When I first joined the FA 18 months ago to take on responsibility for the grassroots game, it was a wonderful moment both personally and professionally.
Growing up, I played football all the way through school, and then I played league football throughout my 20s before injury took over.
My boys – I have two sons and two daughters – play regular football too and love it. In recent years, I’ve been back playing for my youngest son’s dad’s team against other local schools which has been a lot of fun.
But the reason I took the role was because of a shared passion for the significant impact that grassroots football can have on society and an ambition to give it even greater prominence at the FA.
When I think back to before I joined the FA and ask myself what I thought needed improving in grassroots football, it was always the quality of pitches. Anyone who has played grassroots football will know what I mean – there are some really poor pitches but also some excellent ones which we all know make such a difference to a game.
Also, the ability to easily find playing opportunities, particularly outside a club, is another area I’ve experienced some frustration personally.
But it’s the positive side of the game that is my real inspiration, knowing what a hugely beneficial sport football is.
My more recent background before I joined the FA was heavily focused on the participation side of sport, working extensively with governing bodies and organisations around the world.
I saw the significant benefits of sport and physical activity first-hand, whether it was in a developed or developing nation – the impact it can have on people and communities is second to none.
Because of the scale of football, the impact it can have on society is unique which is tremendously exciting.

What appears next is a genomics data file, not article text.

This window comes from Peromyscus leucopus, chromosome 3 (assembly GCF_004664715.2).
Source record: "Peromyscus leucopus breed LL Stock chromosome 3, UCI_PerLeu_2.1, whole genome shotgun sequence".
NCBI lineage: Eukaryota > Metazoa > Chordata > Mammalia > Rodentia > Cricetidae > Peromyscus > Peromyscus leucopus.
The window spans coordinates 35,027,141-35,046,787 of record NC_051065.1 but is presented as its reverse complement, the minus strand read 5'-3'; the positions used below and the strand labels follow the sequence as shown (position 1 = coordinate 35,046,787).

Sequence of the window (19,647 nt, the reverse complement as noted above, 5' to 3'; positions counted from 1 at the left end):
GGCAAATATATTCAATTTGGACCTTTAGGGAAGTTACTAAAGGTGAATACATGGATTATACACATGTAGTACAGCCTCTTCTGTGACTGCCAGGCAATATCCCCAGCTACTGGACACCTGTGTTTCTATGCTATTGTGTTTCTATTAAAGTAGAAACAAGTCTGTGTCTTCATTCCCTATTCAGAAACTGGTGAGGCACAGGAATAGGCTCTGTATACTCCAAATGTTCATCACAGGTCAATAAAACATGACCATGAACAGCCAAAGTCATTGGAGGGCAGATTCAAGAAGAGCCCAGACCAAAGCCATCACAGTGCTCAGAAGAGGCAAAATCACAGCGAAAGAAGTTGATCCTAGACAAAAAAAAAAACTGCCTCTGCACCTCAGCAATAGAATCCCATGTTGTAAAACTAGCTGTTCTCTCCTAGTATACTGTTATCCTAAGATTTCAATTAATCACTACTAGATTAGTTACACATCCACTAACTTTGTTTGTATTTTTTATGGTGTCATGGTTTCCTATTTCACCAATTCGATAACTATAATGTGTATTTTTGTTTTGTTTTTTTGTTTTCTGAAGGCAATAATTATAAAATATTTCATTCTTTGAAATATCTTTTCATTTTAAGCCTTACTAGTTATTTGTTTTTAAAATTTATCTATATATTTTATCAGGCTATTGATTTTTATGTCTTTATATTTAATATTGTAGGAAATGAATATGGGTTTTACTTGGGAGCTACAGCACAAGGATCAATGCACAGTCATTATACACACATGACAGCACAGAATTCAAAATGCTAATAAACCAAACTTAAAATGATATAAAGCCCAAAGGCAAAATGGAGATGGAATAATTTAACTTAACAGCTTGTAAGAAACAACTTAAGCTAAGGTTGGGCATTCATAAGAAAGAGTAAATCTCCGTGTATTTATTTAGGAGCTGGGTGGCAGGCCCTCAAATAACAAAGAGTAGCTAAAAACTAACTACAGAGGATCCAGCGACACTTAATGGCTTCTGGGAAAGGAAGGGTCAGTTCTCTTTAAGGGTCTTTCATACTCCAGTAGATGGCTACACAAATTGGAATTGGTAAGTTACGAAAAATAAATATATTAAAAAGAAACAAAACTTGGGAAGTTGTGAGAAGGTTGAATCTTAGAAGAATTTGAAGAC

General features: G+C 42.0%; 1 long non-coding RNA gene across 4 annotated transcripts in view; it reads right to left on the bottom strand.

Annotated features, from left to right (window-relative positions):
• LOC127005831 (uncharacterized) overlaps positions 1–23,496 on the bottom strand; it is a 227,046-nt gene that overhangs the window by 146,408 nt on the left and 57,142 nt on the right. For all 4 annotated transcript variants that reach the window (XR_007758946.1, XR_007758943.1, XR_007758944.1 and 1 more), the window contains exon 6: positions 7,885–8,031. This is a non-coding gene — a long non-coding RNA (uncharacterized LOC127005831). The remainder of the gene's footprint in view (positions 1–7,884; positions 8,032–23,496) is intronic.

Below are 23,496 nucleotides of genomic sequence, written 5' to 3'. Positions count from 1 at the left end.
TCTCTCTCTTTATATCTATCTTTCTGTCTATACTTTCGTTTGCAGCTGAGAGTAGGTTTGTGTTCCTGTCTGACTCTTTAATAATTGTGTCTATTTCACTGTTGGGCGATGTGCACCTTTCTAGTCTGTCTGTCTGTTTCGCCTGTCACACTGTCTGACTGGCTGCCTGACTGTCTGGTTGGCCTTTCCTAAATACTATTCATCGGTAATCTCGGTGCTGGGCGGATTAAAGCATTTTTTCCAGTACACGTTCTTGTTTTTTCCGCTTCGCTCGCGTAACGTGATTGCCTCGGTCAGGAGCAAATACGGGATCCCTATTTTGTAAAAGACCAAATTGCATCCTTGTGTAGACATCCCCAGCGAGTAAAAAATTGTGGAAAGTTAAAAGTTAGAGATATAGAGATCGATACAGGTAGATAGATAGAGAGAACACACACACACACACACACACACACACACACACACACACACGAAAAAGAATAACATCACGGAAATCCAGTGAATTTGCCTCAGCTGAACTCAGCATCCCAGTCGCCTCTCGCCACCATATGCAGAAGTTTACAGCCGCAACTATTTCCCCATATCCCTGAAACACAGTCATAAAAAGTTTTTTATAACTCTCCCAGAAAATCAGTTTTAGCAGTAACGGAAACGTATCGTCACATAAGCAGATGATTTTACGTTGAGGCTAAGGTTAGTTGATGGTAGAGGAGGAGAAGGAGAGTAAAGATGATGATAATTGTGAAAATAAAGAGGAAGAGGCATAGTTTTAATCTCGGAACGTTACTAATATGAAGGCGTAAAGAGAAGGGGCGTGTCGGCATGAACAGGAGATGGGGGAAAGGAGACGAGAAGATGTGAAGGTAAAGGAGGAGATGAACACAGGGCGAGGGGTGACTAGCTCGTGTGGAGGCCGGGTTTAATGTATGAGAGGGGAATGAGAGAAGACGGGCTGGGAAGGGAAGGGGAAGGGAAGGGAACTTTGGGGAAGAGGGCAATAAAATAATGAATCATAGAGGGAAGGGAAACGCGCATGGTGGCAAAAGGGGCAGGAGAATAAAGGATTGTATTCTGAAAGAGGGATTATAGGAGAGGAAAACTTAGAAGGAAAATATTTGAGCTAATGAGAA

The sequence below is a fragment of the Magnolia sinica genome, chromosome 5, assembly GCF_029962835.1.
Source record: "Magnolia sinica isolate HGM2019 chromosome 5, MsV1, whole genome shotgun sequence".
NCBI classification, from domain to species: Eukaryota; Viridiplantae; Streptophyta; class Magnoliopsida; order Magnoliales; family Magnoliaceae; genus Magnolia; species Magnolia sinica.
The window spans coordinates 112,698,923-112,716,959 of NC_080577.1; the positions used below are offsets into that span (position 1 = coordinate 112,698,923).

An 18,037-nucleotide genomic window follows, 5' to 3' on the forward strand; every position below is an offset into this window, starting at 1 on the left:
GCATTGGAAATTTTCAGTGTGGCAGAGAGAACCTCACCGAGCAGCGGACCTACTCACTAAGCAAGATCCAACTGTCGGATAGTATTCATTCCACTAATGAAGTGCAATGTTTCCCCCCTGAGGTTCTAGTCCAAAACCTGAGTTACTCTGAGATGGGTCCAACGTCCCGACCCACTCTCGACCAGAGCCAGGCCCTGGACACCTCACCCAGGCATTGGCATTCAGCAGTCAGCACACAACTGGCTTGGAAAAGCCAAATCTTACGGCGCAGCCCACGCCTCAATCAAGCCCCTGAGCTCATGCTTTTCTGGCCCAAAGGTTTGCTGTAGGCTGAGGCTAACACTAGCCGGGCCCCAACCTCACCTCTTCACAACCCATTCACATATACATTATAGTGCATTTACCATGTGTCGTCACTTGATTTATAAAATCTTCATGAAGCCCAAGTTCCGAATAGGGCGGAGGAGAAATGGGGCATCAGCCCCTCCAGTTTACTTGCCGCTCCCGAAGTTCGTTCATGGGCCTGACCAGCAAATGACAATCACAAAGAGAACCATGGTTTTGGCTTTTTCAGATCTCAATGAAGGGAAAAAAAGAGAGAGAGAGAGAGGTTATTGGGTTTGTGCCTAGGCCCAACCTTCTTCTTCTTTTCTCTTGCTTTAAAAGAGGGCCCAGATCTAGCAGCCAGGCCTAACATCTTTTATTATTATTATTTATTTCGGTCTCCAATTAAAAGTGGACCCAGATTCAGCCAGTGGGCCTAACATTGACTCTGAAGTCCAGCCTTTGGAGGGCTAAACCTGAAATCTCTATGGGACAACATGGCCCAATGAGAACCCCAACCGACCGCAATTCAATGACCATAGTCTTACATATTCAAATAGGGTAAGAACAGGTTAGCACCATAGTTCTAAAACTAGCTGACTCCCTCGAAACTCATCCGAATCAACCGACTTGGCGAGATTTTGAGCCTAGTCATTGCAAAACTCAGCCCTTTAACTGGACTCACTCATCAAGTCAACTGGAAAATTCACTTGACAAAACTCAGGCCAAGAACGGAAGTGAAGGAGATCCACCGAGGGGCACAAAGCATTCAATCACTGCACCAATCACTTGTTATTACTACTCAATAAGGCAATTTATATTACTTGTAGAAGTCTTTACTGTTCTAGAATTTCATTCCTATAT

Our country has gone through its most traumatic period since the Second World War and the social needs across the country are greater than ever.
Football has a massive role to play in helping the nation back to its feet by bringing communities together and improving mental and physical health. With this comes a responsibility which I take very seriously.
Additionally, we must react to significant societal trends that have accelerated as a result of the pandemic. For example, changing lifestyles that need more flexibility, the power of digital and addressing social inequalities.
That’s why announcing our new grassroots strategy as sport can safely return is so significant.
We’ve entitled our strategy ‘Survive. Revive. Thrive’ because that’s exactly the journey we want to go on over the next four years and the challenge we want to respond to.
Our plan has the needs of players at its heart and will focus on the areas of the game that our insight tells us will have the most impact.
Ultimately, grassroots football is a game for everyone – young, old and those with a disability – and we want the game to be played in a positive and safe environment.
Our strategy is deliberately ambitious but is eminently achievable with the FA’s wholehearted commitment and our extended team of 50 County FAs across the country.
Over the past few months, it’s been terrible to see the empty fields and kids, including my own, not being able to play.
So, today is a really good day and it’s wonderful that football is back.